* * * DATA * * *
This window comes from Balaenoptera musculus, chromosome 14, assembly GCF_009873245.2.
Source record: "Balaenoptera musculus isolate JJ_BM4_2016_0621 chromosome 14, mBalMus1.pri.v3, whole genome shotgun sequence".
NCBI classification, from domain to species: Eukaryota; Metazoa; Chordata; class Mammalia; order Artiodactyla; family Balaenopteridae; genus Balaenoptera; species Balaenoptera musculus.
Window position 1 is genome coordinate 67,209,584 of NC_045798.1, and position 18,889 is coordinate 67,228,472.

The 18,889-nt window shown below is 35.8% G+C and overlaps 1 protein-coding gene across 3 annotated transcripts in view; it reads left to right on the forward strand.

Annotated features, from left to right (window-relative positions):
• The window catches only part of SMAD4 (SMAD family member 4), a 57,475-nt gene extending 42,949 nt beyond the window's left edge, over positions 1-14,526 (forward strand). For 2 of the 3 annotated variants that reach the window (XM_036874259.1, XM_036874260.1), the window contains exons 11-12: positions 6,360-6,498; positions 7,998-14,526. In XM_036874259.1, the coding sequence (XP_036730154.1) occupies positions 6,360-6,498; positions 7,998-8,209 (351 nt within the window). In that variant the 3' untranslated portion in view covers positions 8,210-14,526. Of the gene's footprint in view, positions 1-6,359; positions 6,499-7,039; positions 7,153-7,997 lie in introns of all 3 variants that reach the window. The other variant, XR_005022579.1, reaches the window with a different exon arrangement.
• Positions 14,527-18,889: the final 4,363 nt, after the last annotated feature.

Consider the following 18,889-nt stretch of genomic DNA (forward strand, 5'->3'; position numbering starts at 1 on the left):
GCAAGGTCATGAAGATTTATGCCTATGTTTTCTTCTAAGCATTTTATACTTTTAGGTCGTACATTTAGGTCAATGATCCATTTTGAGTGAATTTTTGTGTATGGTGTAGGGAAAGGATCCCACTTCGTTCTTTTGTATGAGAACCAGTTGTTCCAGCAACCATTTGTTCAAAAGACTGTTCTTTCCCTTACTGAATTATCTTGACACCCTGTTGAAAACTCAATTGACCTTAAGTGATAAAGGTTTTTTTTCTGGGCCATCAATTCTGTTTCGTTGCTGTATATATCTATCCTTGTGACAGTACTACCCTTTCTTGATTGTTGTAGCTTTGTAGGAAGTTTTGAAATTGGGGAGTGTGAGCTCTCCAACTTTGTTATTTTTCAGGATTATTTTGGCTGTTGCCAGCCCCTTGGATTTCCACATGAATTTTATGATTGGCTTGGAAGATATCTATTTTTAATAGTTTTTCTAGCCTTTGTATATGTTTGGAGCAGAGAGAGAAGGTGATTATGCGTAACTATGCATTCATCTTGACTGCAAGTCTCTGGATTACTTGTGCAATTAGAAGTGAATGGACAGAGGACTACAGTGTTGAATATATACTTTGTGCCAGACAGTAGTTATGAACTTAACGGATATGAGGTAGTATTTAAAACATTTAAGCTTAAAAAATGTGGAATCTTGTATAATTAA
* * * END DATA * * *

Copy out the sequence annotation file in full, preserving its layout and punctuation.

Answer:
This window comes from Balaenoptera musculus, chromosome 14, assembly GCF_009873245.2.
Source record: "Balaenoptera musculus isolate JJ_BM4_2016_0621 chromosome 14, mBalMus1.pri.v3, whole genome shotgun sequence".
NCBI classification, from domain to species: Eukaryota; Metazoa; Chordata; class Mammalia; order Artiodactyla; family Balaenopteridae; genus Balaenoptera; species Balaenoptera musculus.
Window position 1 is genome coordinate 67,209,584 of NC_045798.1, and position 18,889 is coordinate 67,228,472.

The 18,889-nt window shown below is 35.8% G+C and overlaps 1 protein-coding gene across 3 annotated transcripts in view; it reads left to right on the forward strand.

Annotated features, from left to right (window-relative positions):
• The window catches only part of SMAD4 (SMAD family member 4), a 57,475-nt gene extending 42,949 nt beyond the window's left edge, over positions 1-14,526 (forward strand). For 2 of the 3 annotated variants that reach the window (XM_036874259.1, XM_036874260.1), the window contains exons 11-12: positions 6,360-6,498; positions 7,998-14,526. In XM_036874259.1, the coding sequence (XP_036730154.1) occupies positions 6,360-6,498; positions 7,998-8,209 (351 nt within the window). In that variant the 3' untranslated portion in view covers positions 8,210-14,526. Of the gene's footprint in view, positions 1-6,359; positions 6,499-7,039; positions 7,153-7,997 lie in introns of all 3 variants that reach the window. The other variant, XR_005022579.1, reaches the window with a different exon arrangement.
• Positions 14,527-18,889: the final 4,363 nt, after the last annotated feature.

Consider the following 18,889-nt stretch of genomic DNA (forward strand, 5'->3'; position numbering starts at 1 on the left):
GCAAGGTCATGAAGATTTATGCCTATGTTTTCTTCTAAGCATTTTATACTTTTAGGTCGTACATTTAGGTCAATGATCCATTTTGAGTGAATTTTTGTGTATGGTGTAGGGAAAGGATCCCACTTCGTTCTTTTGTATGAGAACCAGTTGTTCCAGCAACCATTTGTTCAAAAGACTGTTCTTTCCCTTACTGAATTATCTTGACACCCTGTTGAAAACTCAATTGACCTTAAGTGATAAAGGTTTTTTTTCTGGGCCATCAATTCTGTTTCGTTGCTGTATATATCTATCCTTGTGACAGTACTACCCTTTCTTGATTGTTGTAGCTTTGTAGGAAGTTTTGAAATTGGGGAGTGTGAGCTCTCCAACTTTGTTATTTTTCAGGATTATTTTGGCTGTTGCCAGCCCCTTGGATTTCCACATGAATTTTATGATTGGCTTGGAAGATATCTATTTTTAATAGTTTTTCTAGCCTTTGTATATGTTTGGAGCAGAGAGAGAAGGTGATTATGCGTAACTATGCATTCATCTTGACTGCAAGTCTCTGGATTACTTGTGCAATTAGAAGTGAATGGACAGAGGACTACAGTGTTGAATATATACTTTGTGCCAGACAGTAGTTATGAACTTAACGGATATGAGGTAGTATTTAAAACATTTAAGCTTAAAAAATGTGGAATCTTGTATAATTAA